For more details on some of the individual artists, check out the Whitney website.

The most famous online "dead pool" of the internet era is Philip Kaplan's, a website that posts daily lists (and accompanying comic comments from its visitors) of layoffs and similar bad news afflicting dot-coms and other well-known companies. Art loving web-cruisers were stunned to see one recent entry -- the Guggenheim Museum, cited for the "biggest" staff cuts in the "museam's" history. The New York Times reported that 20 percent of the museum's staff, or about 80 people, are facing the knife -- though insiders are predicting substantially larger numbers. One sign of the art-world's sluggish entry into cyberspace -- in five days, only 44 comments have been posted.

Damien Hirst's cocaine binges are making the news in the contemporary shock artist's native England. In the latest, writer Toby Young reports in the London Guardian that he was blackballed from the Groucho Club, a celebrated watering hole for media types founded in 1984, after revealing in his new book that Hirst had demanded to be supplied with cocaine during a photo session for Vanity Fair's "Cool Britannia" issue at the club back in 1996. Hirst himself speaks openly about his drug use in his new book, On the Way to Work, a recently published collection of interviews. According to Young, his ouster from the club was engineered by new Groucho Club owner and PR expert Matthew Freud (who recently married Rupert Murdoch's daughter), who may have wanted to project a "squeaky clean" image to his business partners. Scotland Yard has announced a recent crackdown on middle-class cocaine use.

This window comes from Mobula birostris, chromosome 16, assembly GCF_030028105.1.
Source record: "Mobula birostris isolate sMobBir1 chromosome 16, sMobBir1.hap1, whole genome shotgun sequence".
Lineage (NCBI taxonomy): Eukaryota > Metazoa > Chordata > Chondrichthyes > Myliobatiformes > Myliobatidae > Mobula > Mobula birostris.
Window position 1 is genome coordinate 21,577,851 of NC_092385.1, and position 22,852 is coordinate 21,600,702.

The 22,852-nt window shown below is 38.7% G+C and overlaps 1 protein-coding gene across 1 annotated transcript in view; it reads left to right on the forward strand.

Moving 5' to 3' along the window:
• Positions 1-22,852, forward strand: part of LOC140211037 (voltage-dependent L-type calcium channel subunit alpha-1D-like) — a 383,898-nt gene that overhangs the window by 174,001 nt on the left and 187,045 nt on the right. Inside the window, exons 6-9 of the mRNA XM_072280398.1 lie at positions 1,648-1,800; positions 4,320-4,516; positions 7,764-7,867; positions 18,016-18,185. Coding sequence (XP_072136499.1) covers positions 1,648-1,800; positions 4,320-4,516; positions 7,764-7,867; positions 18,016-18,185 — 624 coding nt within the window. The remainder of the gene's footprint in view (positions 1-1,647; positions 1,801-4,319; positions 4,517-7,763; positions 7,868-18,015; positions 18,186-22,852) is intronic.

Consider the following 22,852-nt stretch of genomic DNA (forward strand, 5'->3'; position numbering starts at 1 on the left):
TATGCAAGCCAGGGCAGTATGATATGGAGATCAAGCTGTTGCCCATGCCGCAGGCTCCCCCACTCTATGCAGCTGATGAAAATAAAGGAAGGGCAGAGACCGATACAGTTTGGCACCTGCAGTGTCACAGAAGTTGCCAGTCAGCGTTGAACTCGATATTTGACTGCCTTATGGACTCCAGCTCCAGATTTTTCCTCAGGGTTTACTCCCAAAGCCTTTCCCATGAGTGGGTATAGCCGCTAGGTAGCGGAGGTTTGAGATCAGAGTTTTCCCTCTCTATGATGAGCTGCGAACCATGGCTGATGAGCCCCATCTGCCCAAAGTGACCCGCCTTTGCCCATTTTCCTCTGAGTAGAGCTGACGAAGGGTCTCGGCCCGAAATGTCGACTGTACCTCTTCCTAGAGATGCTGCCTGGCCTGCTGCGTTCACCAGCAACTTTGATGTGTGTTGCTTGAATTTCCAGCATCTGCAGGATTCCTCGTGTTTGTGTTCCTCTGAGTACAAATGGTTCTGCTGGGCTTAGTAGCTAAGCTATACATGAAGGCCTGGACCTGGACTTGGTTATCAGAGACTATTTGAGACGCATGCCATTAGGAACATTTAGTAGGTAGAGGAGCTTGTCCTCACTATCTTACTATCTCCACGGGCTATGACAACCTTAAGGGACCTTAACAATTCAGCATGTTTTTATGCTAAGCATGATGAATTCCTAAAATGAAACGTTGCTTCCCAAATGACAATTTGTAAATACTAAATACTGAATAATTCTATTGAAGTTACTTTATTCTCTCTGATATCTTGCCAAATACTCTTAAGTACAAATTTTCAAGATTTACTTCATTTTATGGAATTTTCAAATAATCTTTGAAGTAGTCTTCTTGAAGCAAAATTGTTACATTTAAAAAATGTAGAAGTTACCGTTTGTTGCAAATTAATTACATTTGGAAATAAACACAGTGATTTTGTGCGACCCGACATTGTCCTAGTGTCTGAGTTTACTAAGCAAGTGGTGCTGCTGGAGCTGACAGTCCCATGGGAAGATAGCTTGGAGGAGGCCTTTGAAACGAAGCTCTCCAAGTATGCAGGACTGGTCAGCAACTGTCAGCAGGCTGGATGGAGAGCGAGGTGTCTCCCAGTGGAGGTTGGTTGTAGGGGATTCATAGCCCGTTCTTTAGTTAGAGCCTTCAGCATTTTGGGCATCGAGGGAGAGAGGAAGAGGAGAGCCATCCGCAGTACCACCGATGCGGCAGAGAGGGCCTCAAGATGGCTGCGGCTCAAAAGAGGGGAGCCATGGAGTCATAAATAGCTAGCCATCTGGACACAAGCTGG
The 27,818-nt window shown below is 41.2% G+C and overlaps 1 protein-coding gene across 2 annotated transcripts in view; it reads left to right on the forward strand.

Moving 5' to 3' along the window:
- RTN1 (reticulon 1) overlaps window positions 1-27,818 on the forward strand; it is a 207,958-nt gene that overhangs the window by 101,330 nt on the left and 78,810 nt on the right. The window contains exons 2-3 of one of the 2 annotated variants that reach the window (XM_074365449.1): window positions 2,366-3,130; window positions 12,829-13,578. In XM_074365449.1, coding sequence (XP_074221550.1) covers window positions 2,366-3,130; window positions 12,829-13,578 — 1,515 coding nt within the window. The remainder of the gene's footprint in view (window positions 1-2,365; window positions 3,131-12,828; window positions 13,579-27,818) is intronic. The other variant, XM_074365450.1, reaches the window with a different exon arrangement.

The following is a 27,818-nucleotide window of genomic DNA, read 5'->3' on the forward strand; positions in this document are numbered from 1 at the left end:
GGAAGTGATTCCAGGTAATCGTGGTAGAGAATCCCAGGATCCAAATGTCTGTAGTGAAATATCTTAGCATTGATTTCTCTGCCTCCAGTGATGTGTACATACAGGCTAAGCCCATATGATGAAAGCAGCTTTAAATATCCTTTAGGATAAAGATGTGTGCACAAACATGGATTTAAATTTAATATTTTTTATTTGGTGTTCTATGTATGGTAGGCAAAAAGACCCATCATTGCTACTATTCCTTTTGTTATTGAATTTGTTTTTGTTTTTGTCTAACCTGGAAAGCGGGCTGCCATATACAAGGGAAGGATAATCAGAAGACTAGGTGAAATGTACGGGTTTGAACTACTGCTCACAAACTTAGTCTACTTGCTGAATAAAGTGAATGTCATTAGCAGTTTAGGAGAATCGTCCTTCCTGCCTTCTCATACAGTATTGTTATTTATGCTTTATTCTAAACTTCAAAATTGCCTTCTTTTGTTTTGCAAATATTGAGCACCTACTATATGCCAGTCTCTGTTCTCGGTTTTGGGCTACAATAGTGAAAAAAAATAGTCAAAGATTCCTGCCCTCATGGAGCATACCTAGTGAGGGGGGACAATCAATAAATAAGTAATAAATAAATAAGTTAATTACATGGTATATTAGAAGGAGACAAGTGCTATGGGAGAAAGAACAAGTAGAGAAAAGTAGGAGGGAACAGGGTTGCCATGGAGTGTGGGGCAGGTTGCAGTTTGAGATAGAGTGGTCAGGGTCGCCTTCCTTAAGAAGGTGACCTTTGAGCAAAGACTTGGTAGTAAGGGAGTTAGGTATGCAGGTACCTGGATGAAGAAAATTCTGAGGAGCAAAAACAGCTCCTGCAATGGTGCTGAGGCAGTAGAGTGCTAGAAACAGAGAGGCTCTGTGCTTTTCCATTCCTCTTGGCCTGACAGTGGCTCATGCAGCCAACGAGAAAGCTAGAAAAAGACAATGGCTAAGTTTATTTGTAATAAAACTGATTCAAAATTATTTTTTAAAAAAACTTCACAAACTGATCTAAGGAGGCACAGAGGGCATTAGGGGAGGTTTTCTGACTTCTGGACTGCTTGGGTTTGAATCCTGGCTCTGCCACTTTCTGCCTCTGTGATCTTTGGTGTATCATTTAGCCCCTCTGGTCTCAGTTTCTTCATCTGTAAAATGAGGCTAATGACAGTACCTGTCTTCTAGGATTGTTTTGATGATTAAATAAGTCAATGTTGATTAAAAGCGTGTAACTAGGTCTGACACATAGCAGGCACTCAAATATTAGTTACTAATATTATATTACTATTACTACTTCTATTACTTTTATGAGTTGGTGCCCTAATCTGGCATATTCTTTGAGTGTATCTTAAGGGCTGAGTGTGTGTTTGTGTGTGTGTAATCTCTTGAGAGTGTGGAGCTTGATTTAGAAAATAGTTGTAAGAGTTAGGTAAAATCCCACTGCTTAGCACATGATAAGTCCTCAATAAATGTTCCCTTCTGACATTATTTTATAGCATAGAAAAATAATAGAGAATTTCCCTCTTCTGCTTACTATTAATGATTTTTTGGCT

Neil MacGregor, director of London's National Gallery since 1987, is expected to be selected as the new director of the 250-year-old British Museum. Though MacGregor, a 55-year-old bachelor, is widely considered a top curator and fundraiser, he would have his job cut out for him: the British Museum has an annual deficit of about $4.5 million and attendance is one-third less than expected. MacGregor is the favored candidate in a field that includes National Portrait Gallery director Charles Saumarez-Smith and Museum of London director Simon Thurley. The final decision goes to Prime Minister Tony Blair.